Inversions Must Be Addressed Soon, Lew Tells Congress

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By Casey Wooten

Feb. 11 — If Congress and the administration can't arrive at an agreement on rewriting the business tax code this year, they must still reach a deal to stop corporate inversions, Treasury Secretary Jacob J. Lew told lawmakers during a hearing.

“If we can't deal with the whole tax code, I don't think that we can justify—I can't justify—doing nothing while another year of inversions goes on,” Lew said during a Feb. 11 House Ways and Means Committee hearing on President Barack Obama's budget proposal for fiscal 2017.

Lew's comments come as Ways and Means Republicans prepare an international tax bill, set to be released later this year. Committee Republicans have criticized the president's international tax proposals in his latest budget, signaling that the gap between both sides remains wide.

Hold Out Hope

Throughout the hearing, Lew and Republican lawmakers agreed on little, though both acknowledged that completing an international tax overhaul bill would be difficult this year.

Still, Lew told lawmakers to hold out hope.

“We've known that conversations over business tax reform are an uphill battle because people always say it's too hard to do,” Lew said. “It can't be too hard to do. We have to make it something we can get done. If it can't happen this year it's going to have to happen sometime soon.”

Committee Chairman Kevin Brady (R-Texas) echoed Lew's sentiments.

“It's encouraging that Secretary Lew knows that we need to act substantively, not simply try Band-Aid approaches,” Brady told reporters after the hearing. “And while he concedes—and I do—that it's a challenging political environment, he certainly seems willing to work on it, so that's a good foundation to begin with.”

Brady and Senate tax writers are discussing ways to rewrite the tax code, but the chairman didn't make any new proposals during the hearing. On the Senate side of the Capitol, Finance Committee Chairman Orrin G. Hatch (R-Utah) touted his corporate integration proposal to Lew during his committee's budget hearing Feb. 10. Lew told senators he would welcome the discussion  (see related story in this issue).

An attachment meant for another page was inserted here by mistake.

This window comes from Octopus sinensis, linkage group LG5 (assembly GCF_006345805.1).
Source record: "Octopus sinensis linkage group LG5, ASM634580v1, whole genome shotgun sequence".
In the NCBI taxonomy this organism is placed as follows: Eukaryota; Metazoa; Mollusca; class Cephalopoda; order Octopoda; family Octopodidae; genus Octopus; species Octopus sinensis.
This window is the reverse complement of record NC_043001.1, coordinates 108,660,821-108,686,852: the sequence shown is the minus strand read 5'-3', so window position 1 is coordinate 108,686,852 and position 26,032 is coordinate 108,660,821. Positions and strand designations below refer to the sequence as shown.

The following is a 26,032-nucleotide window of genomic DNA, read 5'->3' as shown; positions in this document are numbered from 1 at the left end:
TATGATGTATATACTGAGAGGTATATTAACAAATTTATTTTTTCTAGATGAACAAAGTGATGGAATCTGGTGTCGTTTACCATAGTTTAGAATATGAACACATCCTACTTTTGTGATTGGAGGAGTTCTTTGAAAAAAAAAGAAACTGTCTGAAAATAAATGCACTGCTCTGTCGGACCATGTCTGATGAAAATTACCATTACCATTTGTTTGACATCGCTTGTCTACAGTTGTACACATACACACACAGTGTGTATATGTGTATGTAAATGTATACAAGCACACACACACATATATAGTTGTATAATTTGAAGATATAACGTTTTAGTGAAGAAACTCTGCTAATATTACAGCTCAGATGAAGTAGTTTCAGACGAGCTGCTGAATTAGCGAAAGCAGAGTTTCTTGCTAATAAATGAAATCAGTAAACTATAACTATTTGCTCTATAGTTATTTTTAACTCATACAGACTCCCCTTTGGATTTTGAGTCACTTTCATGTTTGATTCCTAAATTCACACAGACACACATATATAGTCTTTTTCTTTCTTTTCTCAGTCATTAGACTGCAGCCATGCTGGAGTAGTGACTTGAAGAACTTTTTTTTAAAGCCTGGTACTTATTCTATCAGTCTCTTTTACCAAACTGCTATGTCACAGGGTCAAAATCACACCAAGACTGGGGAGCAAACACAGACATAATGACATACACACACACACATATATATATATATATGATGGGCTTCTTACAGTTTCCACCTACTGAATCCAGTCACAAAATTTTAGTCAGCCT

No Infrastructure Spending

The administration's budget calls on a new, $10.25-per-barrel-of-oil tax that would go toward funding infrastructure projects. The plan also includes a 19 percent minimum tax on overseas earnings and a one-time, 14 percent repatriation tax on accumulated earnings parked offshore.

Brady remained opposed to using revenue from an international tax overhaul to fund infrastructure projects and said instead the money should go to lower tax rates.

What to do with revenue left over from a tax overhaul is a discussion for later, Brady said.

“My strong view is that dollars that are generated be invested back into the tax code to lower those rates, but we will have that discussion after we finish the policy,” Brady said after the hearing. “We need to be open to discussing how those revenues might be invested, but for now you've got to get the policy right.”

Patent Box a No-Go

Subcommittee on Tax Policy Chairman Charles Boustany Jr. (R-La.) called on Lew to work with the committee to address issues related to base erosion and profit shifting, state aid, hostile tax environments, adverse mergers and acquisitions, and inversions.

Boustany is taking the lead on drafting an international tax bill for the committee.

“It's time for action and we need a commitment from you to work on with this committee to do this,” Boustany said to Lew.

Lew said the administration would work to lower the statutory rate and close inadequacies, but the White House would oppose other parts of the upcoming international tax bill.

“I'm not going to pretend we love the patent box idea,” Lew said.

New Levin Bill

Ways and Means ranking member Sander M. Levin (D-Mich.) praised Lew and his efforts to combat corporate relocations for tax purposes, adding that he will introduce a bill the week of Feb. 15 that would work to prevent earnings stripping, in which companies move profits to lower-tax jurisdictions. Levin didn't provide details on his upcoming bill.

“Just standing still and saying that we are going to have to do something bigger and letting this continue is a serious mistake,” Levin told reporters later in the day.

To contact the reporter on this story: Casey Wooten in Washington at

To contact the editor responsible for this story: Brett Ferguson at

For More Information

Text of Lew's opening statement and a video archive of the hearing are at